values/situations) one or more independent variables to
see how the dependent variable(s) is/are affected, while
also controlling the affects of additional extraneous
• Independent variables: those over which the
researcher has control and wishes to manipulate i.e.
package size, ad copy, price.
• Dependent variables: those over which the
researcher has little to no direct control, but has a
strong interest in testing i.e. sales, profit, market
• Extraneous variables: those that may effect a
dependent variable but are not independent
Experimental Design
• An experimental design is a procedure for
devising an experimental setting such that a
change in the dependent variable may be solely
attributed to a change in an independent variable.
• Symbols of an experimental design:
• O = measurement of a dependent variable
• X = manipulation, or change, of an independent
• R = random assignment of subjects to
experimental and control groups
• E = experimental effect
Experimental Design
• After-Only Design: X O1
• One-Group, Before-After Design: O1 X O2
• Before-After with Control Group:
• Experimental group: O1 X O2
• Control group:
O 3 O4
• Where E = (O2 – O1) – (O4 – O3)
How Valid Are Experiments?
• An experiment is valid if:
• the observed change in the dependent variable
is, in fact, due to the independent variable
(internal validity)
• if the results of the experiment apply to the
“real world” outside the experimental setting
(external validity)
Types of Experiments
• Two broad classes:
• Laboratory experiments: those in which the
independent variable is manipulated and
measures of the dependent variable are taken
in a contrived, artificial setting for the purpose
of controlling the many possible extraneous
variables that may affect the dependent
• Field experiments: those in which the
independent variables are manipulated and
measurements of the dependent variable are
made on test units in their natural setting
Test Marketing
• Test marketing is the phrase commonly used to
indicate an experiment, study, or test that is
conducted in a field setting.
• Two broad classes:
• To test the sales potential for a new product or
• To test variations in the marketing mix for a
product or service
Types of Test Markets
• Standard test market: one in which the firm tests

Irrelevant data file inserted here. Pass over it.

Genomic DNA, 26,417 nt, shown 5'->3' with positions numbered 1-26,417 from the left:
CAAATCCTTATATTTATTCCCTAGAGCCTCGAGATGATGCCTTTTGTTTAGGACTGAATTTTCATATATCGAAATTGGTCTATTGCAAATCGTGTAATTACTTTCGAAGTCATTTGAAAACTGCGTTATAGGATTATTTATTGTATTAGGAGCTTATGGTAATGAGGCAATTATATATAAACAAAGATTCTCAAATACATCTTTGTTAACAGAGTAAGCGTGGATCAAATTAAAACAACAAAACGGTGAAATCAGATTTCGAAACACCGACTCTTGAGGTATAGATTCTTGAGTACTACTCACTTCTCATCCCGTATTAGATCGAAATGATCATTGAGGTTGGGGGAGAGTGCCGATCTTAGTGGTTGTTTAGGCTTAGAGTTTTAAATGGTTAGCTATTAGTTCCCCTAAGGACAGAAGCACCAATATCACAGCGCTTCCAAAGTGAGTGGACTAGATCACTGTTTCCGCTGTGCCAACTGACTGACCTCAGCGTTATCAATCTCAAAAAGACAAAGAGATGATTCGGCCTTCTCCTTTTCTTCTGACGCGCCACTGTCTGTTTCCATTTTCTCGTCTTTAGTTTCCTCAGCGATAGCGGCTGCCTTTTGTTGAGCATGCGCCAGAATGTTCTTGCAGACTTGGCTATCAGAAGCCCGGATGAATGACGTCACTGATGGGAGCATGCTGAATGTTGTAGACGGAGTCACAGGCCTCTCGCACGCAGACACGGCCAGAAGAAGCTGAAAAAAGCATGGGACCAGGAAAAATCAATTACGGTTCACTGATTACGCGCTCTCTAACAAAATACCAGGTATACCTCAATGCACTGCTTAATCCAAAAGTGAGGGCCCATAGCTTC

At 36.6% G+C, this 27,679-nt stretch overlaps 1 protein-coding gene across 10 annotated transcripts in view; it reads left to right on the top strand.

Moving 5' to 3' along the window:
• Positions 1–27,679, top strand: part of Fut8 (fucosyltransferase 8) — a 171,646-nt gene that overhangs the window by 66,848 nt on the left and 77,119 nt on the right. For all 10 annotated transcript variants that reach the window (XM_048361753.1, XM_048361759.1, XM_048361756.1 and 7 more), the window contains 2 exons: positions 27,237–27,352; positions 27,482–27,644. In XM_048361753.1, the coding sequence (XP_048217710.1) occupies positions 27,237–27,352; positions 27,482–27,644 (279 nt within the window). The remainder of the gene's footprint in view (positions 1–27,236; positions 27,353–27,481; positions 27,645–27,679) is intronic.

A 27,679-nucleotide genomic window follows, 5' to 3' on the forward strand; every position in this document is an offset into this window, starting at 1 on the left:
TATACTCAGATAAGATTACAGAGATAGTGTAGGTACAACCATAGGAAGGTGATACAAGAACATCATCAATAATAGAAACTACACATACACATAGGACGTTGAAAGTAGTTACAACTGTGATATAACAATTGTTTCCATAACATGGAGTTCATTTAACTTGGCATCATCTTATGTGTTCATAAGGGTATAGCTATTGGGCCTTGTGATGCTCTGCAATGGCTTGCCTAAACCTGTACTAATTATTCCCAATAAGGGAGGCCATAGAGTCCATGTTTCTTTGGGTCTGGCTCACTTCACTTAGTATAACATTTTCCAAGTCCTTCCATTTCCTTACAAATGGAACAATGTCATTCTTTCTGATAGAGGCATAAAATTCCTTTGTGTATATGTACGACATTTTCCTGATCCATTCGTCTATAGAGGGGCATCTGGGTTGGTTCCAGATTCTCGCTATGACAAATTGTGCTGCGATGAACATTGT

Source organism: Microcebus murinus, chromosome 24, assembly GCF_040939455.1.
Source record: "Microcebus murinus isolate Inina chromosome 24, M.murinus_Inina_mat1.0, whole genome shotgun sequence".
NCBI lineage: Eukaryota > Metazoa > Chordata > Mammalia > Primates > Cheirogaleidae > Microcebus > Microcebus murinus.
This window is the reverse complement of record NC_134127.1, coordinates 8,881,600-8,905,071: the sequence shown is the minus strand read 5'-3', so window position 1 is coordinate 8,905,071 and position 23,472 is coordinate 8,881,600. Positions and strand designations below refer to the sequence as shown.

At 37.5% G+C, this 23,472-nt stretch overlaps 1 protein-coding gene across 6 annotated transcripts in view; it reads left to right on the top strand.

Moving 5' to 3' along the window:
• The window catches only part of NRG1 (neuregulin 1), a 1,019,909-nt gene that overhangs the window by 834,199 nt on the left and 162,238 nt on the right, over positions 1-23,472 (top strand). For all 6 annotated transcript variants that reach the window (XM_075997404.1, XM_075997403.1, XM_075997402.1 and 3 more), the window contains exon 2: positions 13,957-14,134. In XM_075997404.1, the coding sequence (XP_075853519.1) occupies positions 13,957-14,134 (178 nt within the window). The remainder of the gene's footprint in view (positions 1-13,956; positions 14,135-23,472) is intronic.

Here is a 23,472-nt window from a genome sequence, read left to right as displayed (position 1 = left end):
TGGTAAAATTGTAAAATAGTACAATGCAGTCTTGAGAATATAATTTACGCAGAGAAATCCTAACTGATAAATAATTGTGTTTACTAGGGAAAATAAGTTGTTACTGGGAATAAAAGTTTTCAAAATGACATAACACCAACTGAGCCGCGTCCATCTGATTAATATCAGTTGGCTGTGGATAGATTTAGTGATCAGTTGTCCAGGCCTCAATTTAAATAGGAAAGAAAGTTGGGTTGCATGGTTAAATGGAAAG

the product and/or marketing mix variables
through the companies normal distribution
• Controlled test markets: ones that are conducted
by outside research firms that guarantee
distribution of the product through prespecified
types and numbers of distributors
Types of Test Markets…cont.
• Electronic test markets: those in which a panel of
consumers has agreed to carry identification
cards that each consumer presents when buying
goods and services
• Simulated test markets: those in which a limited
amount of data on consumer response to a new
product is fed into a model containing certain
assumptions regarding planned marketing
programs, which generates likely sales volume
Test Markets
• Test marketing is used in both consumer markets
and industrial or B2B markets as well.
• Lead country test market: test marketing
conducted in specific foreign countries that seem
good predictors for an entire continent
Criteria for Selecting Test Market Cities
• Representativeness: Do demographics match the
total market?
• Degree of isolation: Phoenix and Tulsa are
isolated markets; Los Angeles is not isolated.
• Ability to control distribution and promotion: Are
there preexisting arrangements to distribute the
new product in selected channels of distribution?
Are local media designed to test variations in
promotional messages?
Test Marketing
• Pros:
• Allows most accurate method of forecasting
future sales
• Allows firms the opportunity to pretest
marketing mix variables
• Cons:
• Does not yield infallible results
• Are expensive
• Exposes the new product or service to
• Takes time to conduct